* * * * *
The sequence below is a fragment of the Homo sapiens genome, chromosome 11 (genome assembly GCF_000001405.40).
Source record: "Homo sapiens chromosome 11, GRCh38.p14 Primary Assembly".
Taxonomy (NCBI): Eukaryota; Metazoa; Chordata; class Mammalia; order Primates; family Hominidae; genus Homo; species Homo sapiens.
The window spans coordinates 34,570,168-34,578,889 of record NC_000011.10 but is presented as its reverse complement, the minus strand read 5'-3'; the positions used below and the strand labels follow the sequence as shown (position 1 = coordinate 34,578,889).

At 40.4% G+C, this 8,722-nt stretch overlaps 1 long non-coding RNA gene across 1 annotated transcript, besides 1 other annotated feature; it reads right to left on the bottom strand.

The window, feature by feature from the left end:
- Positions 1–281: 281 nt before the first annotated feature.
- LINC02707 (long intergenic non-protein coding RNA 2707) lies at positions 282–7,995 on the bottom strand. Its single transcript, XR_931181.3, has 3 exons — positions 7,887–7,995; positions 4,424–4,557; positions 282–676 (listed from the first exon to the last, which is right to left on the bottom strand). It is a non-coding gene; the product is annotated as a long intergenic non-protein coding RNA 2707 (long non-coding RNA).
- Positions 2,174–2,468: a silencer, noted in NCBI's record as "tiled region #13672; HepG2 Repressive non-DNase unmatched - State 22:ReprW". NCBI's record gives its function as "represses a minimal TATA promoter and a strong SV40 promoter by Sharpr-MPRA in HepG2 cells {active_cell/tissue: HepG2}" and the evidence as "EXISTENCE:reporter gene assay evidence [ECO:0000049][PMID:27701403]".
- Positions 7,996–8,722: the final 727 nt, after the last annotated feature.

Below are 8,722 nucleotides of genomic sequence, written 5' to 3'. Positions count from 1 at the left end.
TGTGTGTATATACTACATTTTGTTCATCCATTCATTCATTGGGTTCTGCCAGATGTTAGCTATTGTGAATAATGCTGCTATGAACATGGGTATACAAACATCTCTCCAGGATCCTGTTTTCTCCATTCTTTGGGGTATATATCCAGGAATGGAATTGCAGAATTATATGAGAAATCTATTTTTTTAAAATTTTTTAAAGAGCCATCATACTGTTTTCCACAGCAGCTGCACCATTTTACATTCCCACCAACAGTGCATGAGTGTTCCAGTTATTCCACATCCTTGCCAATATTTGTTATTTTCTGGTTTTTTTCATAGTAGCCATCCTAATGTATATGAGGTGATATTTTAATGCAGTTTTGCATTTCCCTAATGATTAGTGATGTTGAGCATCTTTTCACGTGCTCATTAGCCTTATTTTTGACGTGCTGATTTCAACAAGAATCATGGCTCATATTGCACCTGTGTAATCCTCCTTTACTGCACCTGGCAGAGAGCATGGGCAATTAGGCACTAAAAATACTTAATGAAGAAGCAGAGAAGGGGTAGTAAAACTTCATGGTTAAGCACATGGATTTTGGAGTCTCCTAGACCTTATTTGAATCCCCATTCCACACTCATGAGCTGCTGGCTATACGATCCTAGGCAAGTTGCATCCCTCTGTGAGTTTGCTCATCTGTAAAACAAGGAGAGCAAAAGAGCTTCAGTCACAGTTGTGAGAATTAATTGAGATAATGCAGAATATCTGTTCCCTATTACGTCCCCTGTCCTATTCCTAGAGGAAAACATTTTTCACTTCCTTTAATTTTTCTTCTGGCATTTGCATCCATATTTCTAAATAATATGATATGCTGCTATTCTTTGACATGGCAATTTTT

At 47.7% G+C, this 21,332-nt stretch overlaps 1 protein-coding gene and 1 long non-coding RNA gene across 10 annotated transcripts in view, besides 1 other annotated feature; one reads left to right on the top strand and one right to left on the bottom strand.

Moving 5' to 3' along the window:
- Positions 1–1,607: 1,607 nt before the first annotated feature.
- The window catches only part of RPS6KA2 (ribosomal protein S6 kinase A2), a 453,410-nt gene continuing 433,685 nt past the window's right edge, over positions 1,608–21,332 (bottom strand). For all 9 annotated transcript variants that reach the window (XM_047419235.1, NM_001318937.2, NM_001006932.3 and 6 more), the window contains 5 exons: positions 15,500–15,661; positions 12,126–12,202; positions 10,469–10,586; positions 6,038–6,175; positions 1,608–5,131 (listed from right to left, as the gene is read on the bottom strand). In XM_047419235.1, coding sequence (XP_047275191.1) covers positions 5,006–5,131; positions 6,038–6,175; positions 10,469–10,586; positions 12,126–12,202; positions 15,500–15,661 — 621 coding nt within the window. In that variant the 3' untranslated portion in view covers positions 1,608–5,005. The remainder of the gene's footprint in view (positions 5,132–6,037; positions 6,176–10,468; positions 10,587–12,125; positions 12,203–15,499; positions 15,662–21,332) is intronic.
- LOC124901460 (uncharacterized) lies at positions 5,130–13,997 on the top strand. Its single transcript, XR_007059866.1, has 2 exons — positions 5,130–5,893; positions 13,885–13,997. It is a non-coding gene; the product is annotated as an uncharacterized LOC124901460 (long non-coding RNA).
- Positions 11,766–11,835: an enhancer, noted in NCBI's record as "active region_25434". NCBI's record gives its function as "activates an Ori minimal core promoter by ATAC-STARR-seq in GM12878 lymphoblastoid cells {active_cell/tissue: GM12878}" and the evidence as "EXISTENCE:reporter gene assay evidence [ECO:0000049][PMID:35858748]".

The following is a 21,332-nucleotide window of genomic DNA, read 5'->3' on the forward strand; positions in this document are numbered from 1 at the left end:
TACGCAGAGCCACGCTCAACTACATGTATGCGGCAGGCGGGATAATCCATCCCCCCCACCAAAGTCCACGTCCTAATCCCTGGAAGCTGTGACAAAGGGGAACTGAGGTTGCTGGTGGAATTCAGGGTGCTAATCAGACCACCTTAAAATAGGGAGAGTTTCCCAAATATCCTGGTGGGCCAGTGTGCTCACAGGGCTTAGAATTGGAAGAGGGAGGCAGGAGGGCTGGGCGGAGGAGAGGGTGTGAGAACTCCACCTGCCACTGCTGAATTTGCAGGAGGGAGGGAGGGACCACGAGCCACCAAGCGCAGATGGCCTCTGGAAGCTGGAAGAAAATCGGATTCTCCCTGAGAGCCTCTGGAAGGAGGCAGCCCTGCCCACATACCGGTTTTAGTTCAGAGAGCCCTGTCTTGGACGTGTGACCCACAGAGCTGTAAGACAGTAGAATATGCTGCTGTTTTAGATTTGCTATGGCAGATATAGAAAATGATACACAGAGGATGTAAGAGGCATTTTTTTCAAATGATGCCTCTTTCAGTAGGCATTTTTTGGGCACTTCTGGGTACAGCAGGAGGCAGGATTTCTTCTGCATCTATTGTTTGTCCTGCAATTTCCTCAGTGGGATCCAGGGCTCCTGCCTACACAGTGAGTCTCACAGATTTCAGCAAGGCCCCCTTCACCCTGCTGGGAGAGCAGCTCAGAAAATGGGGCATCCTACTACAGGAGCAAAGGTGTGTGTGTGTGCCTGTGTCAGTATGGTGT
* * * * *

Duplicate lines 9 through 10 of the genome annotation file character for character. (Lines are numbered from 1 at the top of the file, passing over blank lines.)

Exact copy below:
- Positions 2,174–2,468: a silencer, noted in NCBI's record as "tiled region #13672; HepG2 Repressive non-DNase unmatched - State 22:ReprW". NCBI's record gives its function as "represses a minimal TATA promoter and a strong SV40 promoter by Sharpr-MPRA in HepG2 cells {active_cell/tissue: HepG2}" and the evidence as "EXISTENCE:reporter gene assay evidence [ECO:0000049][PMID:27701403]".
- Positions 7,996–8,722: the final 727 nt, after the last annotated feature.